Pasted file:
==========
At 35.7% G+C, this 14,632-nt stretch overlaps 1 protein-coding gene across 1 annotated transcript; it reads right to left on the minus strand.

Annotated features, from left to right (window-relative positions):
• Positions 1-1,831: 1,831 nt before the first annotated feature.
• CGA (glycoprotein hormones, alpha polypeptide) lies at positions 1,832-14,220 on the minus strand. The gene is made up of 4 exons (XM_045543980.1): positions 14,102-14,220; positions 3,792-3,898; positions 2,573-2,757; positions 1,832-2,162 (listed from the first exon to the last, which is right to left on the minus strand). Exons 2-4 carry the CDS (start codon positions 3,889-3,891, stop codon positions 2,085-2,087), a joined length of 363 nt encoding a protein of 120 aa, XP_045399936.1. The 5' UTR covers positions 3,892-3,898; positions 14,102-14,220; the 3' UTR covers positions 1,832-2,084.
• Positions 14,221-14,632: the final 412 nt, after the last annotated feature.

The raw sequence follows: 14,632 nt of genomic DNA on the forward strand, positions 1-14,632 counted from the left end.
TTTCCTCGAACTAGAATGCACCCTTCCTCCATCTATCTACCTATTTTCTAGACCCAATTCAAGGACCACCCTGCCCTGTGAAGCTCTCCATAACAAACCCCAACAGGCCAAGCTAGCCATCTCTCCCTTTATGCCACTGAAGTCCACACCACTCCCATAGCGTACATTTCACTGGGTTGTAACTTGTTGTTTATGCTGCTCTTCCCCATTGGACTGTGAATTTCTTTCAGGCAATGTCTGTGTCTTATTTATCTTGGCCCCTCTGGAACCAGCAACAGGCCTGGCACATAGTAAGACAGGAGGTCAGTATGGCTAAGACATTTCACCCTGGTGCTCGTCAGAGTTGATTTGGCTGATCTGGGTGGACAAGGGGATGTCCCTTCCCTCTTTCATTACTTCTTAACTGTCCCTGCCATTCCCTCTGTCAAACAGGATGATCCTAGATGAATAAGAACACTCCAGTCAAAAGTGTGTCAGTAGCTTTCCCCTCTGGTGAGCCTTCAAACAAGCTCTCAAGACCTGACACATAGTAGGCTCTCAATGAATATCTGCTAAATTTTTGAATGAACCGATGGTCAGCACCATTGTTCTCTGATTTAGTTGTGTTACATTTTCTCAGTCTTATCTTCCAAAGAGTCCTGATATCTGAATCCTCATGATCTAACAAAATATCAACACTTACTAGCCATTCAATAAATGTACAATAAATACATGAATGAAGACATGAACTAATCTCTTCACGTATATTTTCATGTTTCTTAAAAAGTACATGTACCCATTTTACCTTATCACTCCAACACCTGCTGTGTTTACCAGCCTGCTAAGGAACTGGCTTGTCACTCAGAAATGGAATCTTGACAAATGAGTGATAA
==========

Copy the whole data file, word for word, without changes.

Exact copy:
At 35.7% G+C, this 14,632-nt stretch overlaps 1 protein-coding gene across 1 annotated transcript; it reads right to left on the minus strand.

Annotated features, from left to right (window-relative positions):
• Positions 1-1,831: 1,831 nt before the first annotated feature.
• CGA (glycoprotein hormones, alpha polypeptide) lies at positions 1,832-14,220 on the minus strand. The gene is made up of 4 exons (XM_045543980.1): positions 14,102-14,220; positions 3,792-3,898; positions 2,573-2,757; positions 1,832-2,162 (listed from the first exon to the last, which is right to left on the minus strand). Exons 2-4 carry the CDS (start codon positions 3,889-3,891, stop codon positions 2,085-2,087), a joined length of 363 nt encoding a protein of 120 aa, XP_045399936.1. The 5' UTR covers positions 3,892-3,898; positions 14,102-14,220; the 3' UTR covers positions 1,832-2,084.
• Positions 14,221-14,632: the final 412 nt, after the last annotated feature.

The raw sequence follows: 14,632 nt of genomic DNA on the forward strand, positions 1-14,632 counted from the left end.
TTTCCTCGAACTAGAATGCACCCTTCCTCCATCTATCTACCTATTTTCTAGACCCAATTCAAGGACCACCCTGCCCTGTGAAGCTCTCCATAACAAACCCCAACAGGCCAAGCTAGCCATCTCTCCCTTTATGCCACTGAAGTCCACACCACTCCCATAGCGTACATTTCACTGGGTTGTAACTTGTTGTTTATGCTGCTCTTCCCCATTGGACTGTGAATTTCTTTCAGGCAATGTCTGTGTCTTATTTATCTTGGCCCCTCTGGAACCAGCAACAGGCCTGGCACATAGTAAGACAGGAGGTCAGTATGGCTAAGACATTTCACCCTGGTGCTCGTCAGAGTTGATTTGGCTGATCTGGGTGGACAAGGGGATGTCCCTTCCCTCTTTCATTACTTCTTAACTGTCCCTGCCATTCCCTCTGTCAAACAGGATGATCCTAGATGAATAAGAACACTCCAGTCAAAAGTGTGTCAGTAGCTTTCCCCTCTGGTGAGCCTTCAAACAAGCTCTCAAGACCTGACACATAGTAGGCTCTCAATGAATATCTGCTAAATTTTTGAATGAACCGATGGTCAGCACCATTGTTCTCTGATTTAGTTGTGTTACATTTTCTCAGTCTTATCTTCCAAAGAGTCCTGATATCTGAATCCTCATGATCTAACAAAATATCAACACTTACTAGCCATTCAATAAATGTACAATAAATACATGAATGAAGACATGAACTAATCTCTTCACGTATATTTTCATGTTTCTTAAAAAGTACATGTACCCATTTTACCTTATCACTCCAACACCTGCTGTGTTTACCAGCCTGCTAAGGAACTGGCTTGTCACTCAGAAATGGAATCTTGACAAATGAGTGATAA